So, following St.Kate’s advice and being mindful that notions of cleanliness has more to do with idea about culture, civilization, piety, propriety (as opposite to dirty) than dirt. And for the germophobes: as a species we are not very good at disease prevention via cleanliness, unless you boil and bleach everything, and even then… ¯\_(ツ)_/¯

(A disclaimer is due here that – quite ironically – our household experienced an order from a doctor to up our temperatures for certain types of laundry lately… So, as always, follow your doctor’s orders.)

Stop the automatic ‘I take it off and put it in the hamper’. Look at it, smell it, ask yourself if maybe drying it on a hanger and/or spraying with a mix of water and essential oils could be enough.

If you have decided that a garment needs washing, collect them until you have a full load (cold washes allow for not separating the colors), get an environmentally friendly detergent and go cold at least with the often worn clothing (very few of us truly cover our garments with mud every day). Rethinking the function of underwear is an idea, too. Let’s keep in mind that one of its missions is to separate the living, breathing, sweating, etc. flesh from our outer garments. The practice of wearing an undershirt might be on its demise (and now associated only with Marlon Brando and old men not wanting to show their nipples), but just give it a thought, especially for places with winters. And remember that the ‘iconic white t-shirt’ is not much more than a rebranded piece of underwear.

The impact assessments tend to include bleaching and ironing, so forget about that shit and the softener too. You never needed those for everyday use anyways. In our household only an occasional stubborn fruit stained serviette gets a 100ºC bleach soak before going in with the rest of household textiles at 60ºC. And only C’s summer shirts and my handkerchiefs get ironed.

Forget the dryer if you can, line drying is a beautiful practice in the sunnier parts of the globe (dry your brights inside out, though, sun is the original bleach; on the other hand, your whites will love it) and the northerners with proper heating at home get an actual health benefit from drying their clothes indoors on a rack – no need for an additional humidifier! The only people I’d give a permission slip for the dryer would be those with a lot of small children and those using launderettes (which normally comes accompanied with no space for a drying rack and a tendency towards mold in their studio apartments). But with reasonably cold/lukewarm water, good detergent and full loads, eh?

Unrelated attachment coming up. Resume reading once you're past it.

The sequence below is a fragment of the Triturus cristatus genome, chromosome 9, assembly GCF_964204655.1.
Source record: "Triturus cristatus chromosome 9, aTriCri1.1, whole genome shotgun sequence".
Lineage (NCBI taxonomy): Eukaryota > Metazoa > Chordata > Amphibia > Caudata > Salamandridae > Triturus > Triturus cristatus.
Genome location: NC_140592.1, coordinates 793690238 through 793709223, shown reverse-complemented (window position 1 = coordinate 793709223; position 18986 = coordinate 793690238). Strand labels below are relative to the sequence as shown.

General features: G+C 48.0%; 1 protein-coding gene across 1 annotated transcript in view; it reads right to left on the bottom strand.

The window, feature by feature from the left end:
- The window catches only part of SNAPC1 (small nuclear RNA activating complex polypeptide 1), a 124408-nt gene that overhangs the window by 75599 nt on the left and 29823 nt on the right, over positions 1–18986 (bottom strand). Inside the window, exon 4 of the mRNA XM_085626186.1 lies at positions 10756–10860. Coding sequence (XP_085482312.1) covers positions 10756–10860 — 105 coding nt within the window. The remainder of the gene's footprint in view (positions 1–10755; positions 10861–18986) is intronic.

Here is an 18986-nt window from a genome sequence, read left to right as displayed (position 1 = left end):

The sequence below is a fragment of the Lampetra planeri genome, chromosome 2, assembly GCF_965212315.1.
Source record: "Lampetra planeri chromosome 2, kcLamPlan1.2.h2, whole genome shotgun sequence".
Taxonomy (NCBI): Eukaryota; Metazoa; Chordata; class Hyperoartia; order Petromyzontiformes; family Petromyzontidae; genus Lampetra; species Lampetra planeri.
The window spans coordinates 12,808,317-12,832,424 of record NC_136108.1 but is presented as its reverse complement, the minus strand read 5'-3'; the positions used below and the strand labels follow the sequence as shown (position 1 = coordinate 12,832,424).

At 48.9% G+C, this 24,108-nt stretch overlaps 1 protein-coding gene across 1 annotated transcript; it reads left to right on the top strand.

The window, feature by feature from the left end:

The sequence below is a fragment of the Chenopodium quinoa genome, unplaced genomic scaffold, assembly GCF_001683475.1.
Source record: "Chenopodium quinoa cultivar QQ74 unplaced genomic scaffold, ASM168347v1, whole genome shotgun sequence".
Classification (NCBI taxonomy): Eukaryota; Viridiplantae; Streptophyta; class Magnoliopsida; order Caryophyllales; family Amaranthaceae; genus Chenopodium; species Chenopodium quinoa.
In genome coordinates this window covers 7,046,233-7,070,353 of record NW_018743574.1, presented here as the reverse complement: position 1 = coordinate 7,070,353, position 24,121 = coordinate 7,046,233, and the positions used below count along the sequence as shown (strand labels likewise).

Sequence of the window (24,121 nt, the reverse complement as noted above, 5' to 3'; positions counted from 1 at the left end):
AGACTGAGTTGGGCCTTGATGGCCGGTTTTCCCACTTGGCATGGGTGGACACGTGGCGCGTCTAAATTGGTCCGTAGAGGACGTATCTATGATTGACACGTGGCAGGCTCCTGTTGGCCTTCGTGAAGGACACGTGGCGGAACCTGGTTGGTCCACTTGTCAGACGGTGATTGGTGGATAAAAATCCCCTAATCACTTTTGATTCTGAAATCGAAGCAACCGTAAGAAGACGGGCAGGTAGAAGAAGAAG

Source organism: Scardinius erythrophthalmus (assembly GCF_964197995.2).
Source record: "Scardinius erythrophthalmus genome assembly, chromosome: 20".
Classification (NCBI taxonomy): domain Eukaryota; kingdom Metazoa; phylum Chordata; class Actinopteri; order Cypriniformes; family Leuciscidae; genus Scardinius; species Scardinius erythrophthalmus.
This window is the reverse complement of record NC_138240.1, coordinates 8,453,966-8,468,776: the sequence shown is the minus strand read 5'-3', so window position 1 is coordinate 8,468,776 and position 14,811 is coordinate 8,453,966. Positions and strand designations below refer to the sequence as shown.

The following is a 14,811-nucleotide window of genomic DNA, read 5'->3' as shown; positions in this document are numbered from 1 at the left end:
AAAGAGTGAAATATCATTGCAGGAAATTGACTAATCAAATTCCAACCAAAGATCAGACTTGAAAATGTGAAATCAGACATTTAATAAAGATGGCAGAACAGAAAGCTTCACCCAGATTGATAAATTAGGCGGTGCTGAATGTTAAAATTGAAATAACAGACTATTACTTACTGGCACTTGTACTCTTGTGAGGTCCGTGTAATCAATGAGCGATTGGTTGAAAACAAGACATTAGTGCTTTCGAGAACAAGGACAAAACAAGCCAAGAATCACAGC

And now, after the yearly ‘how to wash’ primer (this was the last year’s), here is the phrase that peaked my interest: “It is very likely […] that we all have durable unwashed items in our wardrobes, but probably have never recognized them as such” (Fletcher 2014: 107). This is part that got me thinking: what are my no-washes? And rarely washes? What would be the common characteristics of the garments that do not get washed?

*No washes* are my fluffy coat (2006),

my festive bolero (2011),

my cape (2013),

my red woolen sweater (2015),

my Lithuanian woolen sweater (2015),

my swimsuit (2015) – rinsed a lot, never washed,

Ginta’s Monton bird skirt (2016),

Liisa’s velvet skater skirt (2017),

my Pavlovo Posad shawl (~2013) and my Cien Colores shawl (2017),

Julie’s cardigan (2017).

The WAG set has gotten no washes, but I’ve worn it only few times, we’ll see this summer if that structured but unlined cotton begs washing. Rare (as in ‘once in a season maybe’) washes are my parka (2003; the outer shell, the inner one has been washed once in 15 years, I think), HnM sweetheart dress (2008), Ginta’s trench (2010), Ginta’s blue silk dress (2016).